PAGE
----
From the blurb:
Garnet Evergreen has never heard of an elf abandoning the North Pole for a human, but he yearns to be the first. Ever since he saw Wes, the boy with sorrowful eyes, Garnet felt an undeniable kinship. Over the years, he's watched that boy grow into a man, and now he's determined to give Wes a Christmas he'll never forget. If only Garnet had thought to test his father's sleigh before leaving…
Orphaned as a child, Wes spends every Christmas alone at his cabin. When he's woken by a suspicious boom and finds a wrecked sleigh and an unconscious elf, he doesn't know how to react. Wes isn't fanciful. He doesn't give much credence to the stories about Santa Claus and flying reindeer. But a part of him wants desperately to believe when Garnet promises forever, even if life has taught him that no one ever stays…
At only 53 pages, this novella packs in plenty of emotion, which I thoroughly enjoyed, as I have when reading several of Piper Vaughn's earlier books.
The descriptions of Wes' sorrowful eyes as Garnet watched him over some 15 years kept playing on my thoughts. And as that time passed and Garnet saw the sad little boy turn into a stoic, but kind and selfless young man, the depth of his feelings for Wes only grew, until at last he had to act.
So as to avoid giving a play by play of the story, here are a few excepts that I found very funny and extremely touching (in that order):
~ Garnet jumped about a foot and spun to face him, splattering what looked like gravy from the spoon he still held. "Oh, juniper, you scared the tinsel out of me!"
Yes, I found elf cursing pretty hilarious.
~ Once, for a brief period in time, Garnet had been the larger of the two of them. He'd yearned to hide and protect Wes. Now, at five-four—freakishly tall by elf standards—next to Wes, Garnet felt pocket-sized. He couldn't shelter Wes's body the way he'd longed to in the past, but Wes's heart, that he would defend with his life if given half a chance.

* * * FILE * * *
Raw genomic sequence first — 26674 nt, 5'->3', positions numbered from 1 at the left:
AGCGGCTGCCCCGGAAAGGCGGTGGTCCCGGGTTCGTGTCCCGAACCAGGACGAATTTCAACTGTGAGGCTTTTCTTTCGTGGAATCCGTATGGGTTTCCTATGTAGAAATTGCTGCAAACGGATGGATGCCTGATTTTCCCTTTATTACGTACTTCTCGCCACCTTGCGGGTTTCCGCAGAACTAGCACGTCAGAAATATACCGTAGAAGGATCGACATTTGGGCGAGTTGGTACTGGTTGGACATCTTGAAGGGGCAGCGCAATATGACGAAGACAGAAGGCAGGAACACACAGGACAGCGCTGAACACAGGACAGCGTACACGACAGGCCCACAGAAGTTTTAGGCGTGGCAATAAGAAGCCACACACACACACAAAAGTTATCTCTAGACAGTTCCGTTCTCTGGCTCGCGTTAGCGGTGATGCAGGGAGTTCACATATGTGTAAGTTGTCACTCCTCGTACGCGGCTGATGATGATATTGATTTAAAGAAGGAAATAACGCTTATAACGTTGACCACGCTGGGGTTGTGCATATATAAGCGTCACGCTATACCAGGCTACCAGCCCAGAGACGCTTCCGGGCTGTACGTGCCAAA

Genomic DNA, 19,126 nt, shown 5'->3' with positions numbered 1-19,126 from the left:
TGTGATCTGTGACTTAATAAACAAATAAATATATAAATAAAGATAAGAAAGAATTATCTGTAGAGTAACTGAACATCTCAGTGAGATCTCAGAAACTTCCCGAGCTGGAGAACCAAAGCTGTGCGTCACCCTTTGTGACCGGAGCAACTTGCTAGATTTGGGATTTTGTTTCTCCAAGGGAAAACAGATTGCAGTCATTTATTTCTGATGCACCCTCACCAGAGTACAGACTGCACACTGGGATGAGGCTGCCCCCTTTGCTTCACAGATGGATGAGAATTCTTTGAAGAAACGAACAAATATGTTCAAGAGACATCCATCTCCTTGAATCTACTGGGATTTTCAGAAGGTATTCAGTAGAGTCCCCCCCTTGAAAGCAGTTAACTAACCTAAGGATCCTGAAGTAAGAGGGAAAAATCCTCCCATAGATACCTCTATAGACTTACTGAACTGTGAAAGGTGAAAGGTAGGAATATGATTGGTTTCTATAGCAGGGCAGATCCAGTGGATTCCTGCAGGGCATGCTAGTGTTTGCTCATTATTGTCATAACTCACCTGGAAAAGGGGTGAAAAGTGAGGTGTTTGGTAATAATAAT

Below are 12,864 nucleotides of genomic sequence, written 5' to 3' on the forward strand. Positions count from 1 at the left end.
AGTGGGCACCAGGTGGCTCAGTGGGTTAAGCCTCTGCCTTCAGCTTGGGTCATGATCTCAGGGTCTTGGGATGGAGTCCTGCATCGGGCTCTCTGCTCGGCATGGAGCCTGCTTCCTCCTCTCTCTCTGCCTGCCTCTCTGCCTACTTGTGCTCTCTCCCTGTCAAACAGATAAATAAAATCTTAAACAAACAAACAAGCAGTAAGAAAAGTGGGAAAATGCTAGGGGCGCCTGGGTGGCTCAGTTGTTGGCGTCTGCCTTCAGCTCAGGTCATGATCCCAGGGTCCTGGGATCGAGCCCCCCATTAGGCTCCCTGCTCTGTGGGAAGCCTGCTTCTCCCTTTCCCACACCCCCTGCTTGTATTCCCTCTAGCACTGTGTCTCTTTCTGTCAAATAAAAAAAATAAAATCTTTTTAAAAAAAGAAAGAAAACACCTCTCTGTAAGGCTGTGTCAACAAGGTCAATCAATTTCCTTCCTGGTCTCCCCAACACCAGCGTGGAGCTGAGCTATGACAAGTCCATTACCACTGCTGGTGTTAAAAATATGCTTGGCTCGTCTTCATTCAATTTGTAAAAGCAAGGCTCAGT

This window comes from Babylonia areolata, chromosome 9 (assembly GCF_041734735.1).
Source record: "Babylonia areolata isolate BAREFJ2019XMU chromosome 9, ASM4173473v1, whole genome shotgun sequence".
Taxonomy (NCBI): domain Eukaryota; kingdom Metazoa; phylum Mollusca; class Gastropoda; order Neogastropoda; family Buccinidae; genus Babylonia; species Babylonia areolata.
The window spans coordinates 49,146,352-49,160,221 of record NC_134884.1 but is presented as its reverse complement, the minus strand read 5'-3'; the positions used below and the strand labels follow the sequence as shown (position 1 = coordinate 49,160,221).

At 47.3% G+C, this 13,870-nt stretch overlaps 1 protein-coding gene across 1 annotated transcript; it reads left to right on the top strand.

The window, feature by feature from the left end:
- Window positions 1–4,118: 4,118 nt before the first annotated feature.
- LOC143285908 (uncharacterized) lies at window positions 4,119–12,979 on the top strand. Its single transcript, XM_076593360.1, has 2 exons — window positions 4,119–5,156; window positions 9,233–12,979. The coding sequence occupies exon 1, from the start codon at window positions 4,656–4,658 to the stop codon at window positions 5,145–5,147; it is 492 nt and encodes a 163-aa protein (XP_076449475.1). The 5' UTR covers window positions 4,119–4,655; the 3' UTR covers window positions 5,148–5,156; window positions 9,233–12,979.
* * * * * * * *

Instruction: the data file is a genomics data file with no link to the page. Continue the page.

5' 4" = 'freakishly tall'. Hehe. As heart-melty as that scene was, it was all about the View-Master scene for the Kleenex consumer in me. Utterly touching. Piper gave me her very own little "Amy Lane" moment (and anyone who follows me knows that I luvs me some Ms. Amy.)
And how does it end? "I thought you'd never ask." : )
Lastly, I just noticed that the book cover had to be from the stump scene. That's very cool. Extra points for some putting additional thought into that vs. using canned stock photos of near-naked hunky hotness. Not that I have ANY kind of problem with near-naked hunky hotness, but the chosen cover was very fitting in this instance.
This book was provided by the publisher for an honest review based on my unbiased opinion.
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